Owen Paterson & this "biodiversity offsetting" thing…

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  • Owen Paterson & this "biodiversity offsetting" thing…
  • noteeth
    Member

    Could some STW arboreal/planning types explain what is going on here? Is this because “ancient woodland” is often a sticking point in the planning process – and somebody has proposed a wizard wheeze to get around it?

    What would stop developers digging up ancient/mature/established woodland – and replacing it with a (no doubt cheap) stand of monoculture on some waste ground, somewhere else? 😕

    Ancient woodland could be destroyed to make way for building in ‘offsetting’ push

    gwaelod
    Member

    I heard about this and thought it was something the Daily Mash had dreamt up.

    Premier Icon scotroutes
    Subscriber

    OP – you have it in one.

    I agree you have pretty much nailed it. Its a way to allow more development of sensitive sites and try to convince idiots its fine. You cannot recreate ancient habitats.

    Premier Icon Rusty Spanner
    Subscriber

    The same reason we build new houses instead of renovating old ones:

    It’s horrible, destructive, unsympathic, short termism.
    But someone, somewhere is getting a bung.

    Premier Icon mikewsmith
    Subscriber

    Yep a con.

    rogerthecat
    Member

    Owen Paterson displaying his true colours.

    hamishthecat
    Member

    Biodiversity offsetting can work – for habitats that can be recreated – but it is at the bottom of the list of impact mitigation. Natural England is actively looking at it and there are various projects going on where it is being pursued.

    However, the clue is in the name with Ancient Woodland – it cannot be recreated and Paterson is either an idiot or is starting to prepare the ground for a further weakening of measures to protect the natural environment from development.

    Premier Icon eddie11
    Subscriber

    Current situation: build on (say) woodland you’ve lost it. Hard luck.

    Biodiversity offsetting: build on woodland, get a new or improved habitat of sorts elsewhere to replace it.

    Is it perfect? No. Is it better than we have at the minute? Yes

    Premier Icon mikewsmith
    Subscriber

    Is it perfect? No. Is it better than we have at the minute? Yes

    How about we exhaust the brownfield sites and old RAF airfield stuff first then look at ancient woodlands?

    jambourgie
    Member

    Probably because the developers know that land that’s already near an ancient woodland will be worth more than some old brownfield site.

    Premier Icon slowoldman
    Subscriber

    Hey here’s a good idea. Since all the remaining ancient woodland is fragmented, why not dig it all up and replant it in one big desolate area – that’s probably somewhere up North, then concrete over what’s left.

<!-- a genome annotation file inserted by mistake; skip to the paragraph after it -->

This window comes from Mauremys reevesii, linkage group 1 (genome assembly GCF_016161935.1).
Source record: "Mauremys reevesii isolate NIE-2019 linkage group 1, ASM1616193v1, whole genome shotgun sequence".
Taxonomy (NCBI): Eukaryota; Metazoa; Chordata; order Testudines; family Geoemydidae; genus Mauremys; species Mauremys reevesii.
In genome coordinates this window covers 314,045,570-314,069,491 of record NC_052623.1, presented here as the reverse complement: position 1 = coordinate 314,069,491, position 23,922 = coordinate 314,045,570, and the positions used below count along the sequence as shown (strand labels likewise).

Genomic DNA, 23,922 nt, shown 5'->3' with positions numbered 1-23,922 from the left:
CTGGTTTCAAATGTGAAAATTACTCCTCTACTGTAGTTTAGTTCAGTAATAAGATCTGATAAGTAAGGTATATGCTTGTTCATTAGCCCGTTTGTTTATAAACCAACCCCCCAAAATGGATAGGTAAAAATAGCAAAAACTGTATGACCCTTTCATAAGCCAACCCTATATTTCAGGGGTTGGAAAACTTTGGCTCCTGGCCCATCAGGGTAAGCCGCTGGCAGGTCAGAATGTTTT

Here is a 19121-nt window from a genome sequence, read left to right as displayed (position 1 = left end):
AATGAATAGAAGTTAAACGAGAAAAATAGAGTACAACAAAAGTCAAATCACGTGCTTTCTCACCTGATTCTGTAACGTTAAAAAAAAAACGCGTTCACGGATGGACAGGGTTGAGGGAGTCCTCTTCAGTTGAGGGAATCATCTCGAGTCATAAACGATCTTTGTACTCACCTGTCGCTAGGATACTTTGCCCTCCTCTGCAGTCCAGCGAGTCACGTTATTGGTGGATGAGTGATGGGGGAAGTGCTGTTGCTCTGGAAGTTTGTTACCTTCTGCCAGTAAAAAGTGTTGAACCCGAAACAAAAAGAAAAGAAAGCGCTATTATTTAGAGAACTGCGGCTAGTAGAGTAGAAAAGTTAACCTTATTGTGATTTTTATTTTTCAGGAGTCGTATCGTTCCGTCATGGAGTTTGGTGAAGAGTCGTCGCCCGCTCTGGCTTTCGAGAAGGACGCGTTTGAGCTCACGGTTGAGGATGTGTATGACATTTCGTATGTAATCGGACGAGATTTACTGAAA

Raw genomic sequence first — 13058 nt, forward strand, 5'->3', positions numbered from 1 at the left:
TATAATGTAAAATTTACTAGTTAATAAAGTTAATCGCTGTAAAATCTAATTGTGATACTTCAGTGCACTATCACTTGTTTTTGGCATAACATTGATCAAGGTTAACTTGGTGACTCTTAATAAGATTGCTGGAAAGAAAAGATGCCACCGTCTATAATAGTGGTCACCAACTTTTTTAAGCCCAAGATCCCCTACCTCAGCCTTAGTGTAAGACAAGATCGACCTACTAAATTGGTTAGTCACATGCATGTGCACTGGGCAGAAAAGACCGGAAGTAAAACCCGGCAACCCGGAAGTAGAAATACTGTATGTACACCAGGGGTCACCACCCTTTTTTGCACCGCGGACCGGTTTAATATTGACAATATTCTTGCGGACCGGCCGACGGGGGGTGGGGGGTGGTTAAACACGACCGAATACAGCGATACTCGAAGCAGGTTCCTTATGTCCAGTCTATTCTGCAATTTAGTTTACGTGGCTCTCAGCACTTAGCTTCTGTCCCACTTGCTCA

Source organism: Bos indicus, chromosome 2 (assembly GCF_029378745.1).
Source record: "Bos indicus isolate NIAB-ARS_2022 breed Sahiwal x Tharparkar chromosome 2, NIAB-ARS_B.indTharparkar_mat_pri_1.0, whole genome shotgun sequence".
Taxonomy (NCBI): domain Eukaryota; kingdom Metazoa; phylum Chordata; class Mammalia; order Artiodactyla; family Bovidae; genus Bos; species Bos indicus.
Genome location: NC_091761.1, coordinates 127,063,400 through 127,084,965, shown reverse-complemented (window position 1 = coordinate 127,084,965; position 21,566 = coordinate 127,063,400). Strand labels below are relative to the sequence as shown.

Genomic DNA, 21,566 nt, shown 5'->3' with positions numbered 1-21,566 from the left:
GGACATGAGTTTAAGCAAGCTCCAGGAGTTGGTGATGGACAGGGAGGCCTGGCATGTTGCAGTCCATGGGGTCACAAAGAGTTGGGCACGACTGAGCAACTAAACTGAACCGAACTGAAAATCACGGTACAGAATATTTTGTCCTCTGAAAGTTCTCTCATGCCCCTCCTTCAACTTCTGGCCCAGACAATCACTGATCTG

csb
    Member

    I kid you not here, one of the ideas is to transplant the mud from ancient woodlands that are grubbed up to somewhere else where the woodland will be regrown. This is supposed to fast-track the woodland to become ancient. Bonkers.

    get a new or improved habitat

    how do you create an improved habitat

    kid you not here, one of the ideas is to transplant the mud from ancient woodlands that are grubbed up to somewhere else where the woodland will be regrown. This is supposed to fast-track the woodland to become ancient. Bonkers.

    its not as daft as it sounds, the soil mycorrhizal fungi play an important role in maintaining the biodiversity of ground flora, it is however largely pissing in the wind. Its good to do if you are trying to create a new diverse habitat but its not going to mitigate the losses when trying to replace something

    Premier Icon eddie11
    Subscriber

    99% of this country is managed by man. Only tiny parts if Scotland is true wilderness. Habitats can be improved by paying for better management that helps wildlife e.g. Blocking up moorland ditches so the peat bogs come back. A hypothecated tax on a developer could pay for that.

    Premier Icon Northwind
    Subscriber

    You can see how it could be acceptable for exceptional cases- serious infrastructure frinstance, where there’s constraints on where it can physically go. But for other building, nope. Just build somewhere else. What’s easier to relocate, ancient woodland, or a building that doesn’t yet exist?

    Premier Icon aracer
    Subscriber

    Am I changing, or is George? Or is it just that I didn’t used to realise I actually agreed with a lot of what he wrote? (to be fair he does still write some complete tosh).

    Premier Icon mikewsmith
    Subscriber

    Can we offset Moonbat?

    grum
    Member

    Paterson is also a climate change denier and appears to have no understanding of science. Perfect environment secretary for this government.

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